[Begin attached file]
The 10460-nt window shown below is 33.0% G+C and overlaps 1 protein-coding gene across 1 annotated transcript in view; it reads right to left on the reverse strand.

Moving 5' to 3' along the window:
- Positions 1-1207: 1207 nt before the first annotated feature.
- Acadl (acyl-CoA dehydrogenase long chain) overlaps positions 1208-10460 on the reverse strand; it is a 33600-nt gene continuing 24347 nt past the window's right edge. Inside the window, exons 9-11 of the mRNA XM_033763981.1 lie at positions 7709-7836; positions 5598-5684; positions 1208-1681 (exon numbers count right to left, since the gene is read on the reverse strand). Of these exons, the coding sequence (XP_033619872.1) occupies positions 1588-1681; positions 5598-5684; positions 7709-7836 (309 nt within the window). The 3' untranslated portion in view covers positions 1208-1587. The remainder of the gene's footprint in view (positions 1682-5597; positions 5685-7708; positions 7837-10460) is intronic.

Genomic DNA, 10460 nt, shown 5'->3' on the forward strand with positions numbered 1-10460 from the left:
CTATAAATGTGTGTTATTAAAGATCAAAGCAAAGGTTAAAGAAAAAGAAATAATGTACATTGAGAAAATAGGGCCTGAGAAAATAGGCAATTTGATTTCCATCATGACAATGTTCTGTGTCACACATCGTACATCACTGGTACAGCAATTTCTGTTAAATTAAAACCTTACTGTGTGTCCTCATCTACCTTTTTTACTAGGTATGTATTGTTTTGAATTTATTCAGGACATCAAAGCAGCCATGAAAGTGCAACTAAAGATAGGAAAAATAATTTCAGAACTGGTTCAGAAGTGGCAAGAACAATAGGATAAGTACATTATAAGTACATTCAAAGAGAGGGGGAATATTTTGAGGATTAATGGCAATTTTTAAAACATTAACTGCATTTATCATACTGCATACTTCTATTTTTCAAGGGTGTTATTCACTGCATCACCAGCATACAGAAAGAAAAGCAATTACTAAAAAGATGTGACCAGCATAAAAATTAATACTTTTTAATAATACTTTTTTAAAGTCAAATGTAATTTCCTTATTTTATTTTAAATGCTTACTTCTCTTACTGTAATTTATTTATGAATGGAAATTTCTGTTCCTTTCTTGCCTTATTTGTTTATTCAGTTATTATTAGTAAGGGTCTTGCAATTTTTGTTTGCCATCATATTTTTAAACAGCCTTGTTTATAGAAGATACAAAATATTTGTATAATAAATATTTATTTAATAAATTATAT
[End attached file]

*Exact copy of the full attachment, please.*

The 10460-nt window shown below is 33.0% G+C and overlaps 1 protein-coding gene across 1 annotated transcript in view; it reads right to left on the reverse strand.

Moving 5' to 3' along the window:
- Positions 1-1207: 1207 nt before the first annotated feature.
- Acadl (acyl-CoA dehydrogenase long chain) overlaps positions 1208-10460 on the reverse strand; it is a 33600-nt gene continuing 24347 nt past the window's right edge. Inside the window, exons 9-11 of the mRNA XM_033763981.1 lie at positions 7709-7836; positions 5598-5684; positions 1208-1681 (exon numbers count right to left, since the gene is read on the reverse strand). Of these exons, the coding sequence (XP_033619872.1) occupies positions 1588-1681; positions 5598-5684; positions 7709-7836 (309 nt within the window). The 3' untranslated portion in view covers positions 1208-1587. The remainder of the gene's footprint in view (positions 1682-5597; positions 5685-7708; positions 7837-10460) is intronic.

Genomic DNA, 10460 nt, shown 5'->3' on the forward strand with positions numbered 1-10460 from the left:
CTATAAATGTGTGTTATTAAAGATCAAAGCAAAGGTTAAAGAAAAAGAAATAATGTACATTGAGAAAATAGGGCCTGAGAAAATAGGCAATTTGATTTCCATCATGACAATGTTCTGTGTCACACATCGTACATCACTGGTACAGCAATTTCTGTTAAATTAAAACCTTACTGTGTGTCCTCATCTACCTTTTTTACTAGGTATGTATTGTTTTGAATTTATTCAGGACATCAAAGCAGCCATGAAAGTGCAACTAAAGATAGGAAAAATAATTTCAGAACTGGTTCAGAAGTGGCAAGAACAATAGGATAAGTACATTATAAGTACATTCAAAGAGAGGGGGAATATTTTGAGGATTAATGGCAATTTTTAAAACATTAACTGCATTTATCATACTGCATACTTCTATTTTTCAAGGGTGTTATTCACTGCATCACCAGCATACAGAAAGAAAAGCAATTACTAAAAAGATGTGACCAGCATAAAAATTAATACTTTTTAATAATACTTTTTTAAAGTCAAATGTAATTTCCTTATTTTATTTTAAATGCTTACTTCTCTTACTGTAATTTATTTATGAATGGAAATTTCTGTTCCTTTCTTGCCTTATTTGTTTATTCAGTTATTATTAGTAAGGGTCTTGCAATTTTTGTTTGCCATCATATTTTTAAACAGCCTTGTTTATAGAAGATACAAAATATTTGTATAATAAATATTTATTTAATAAATTATAT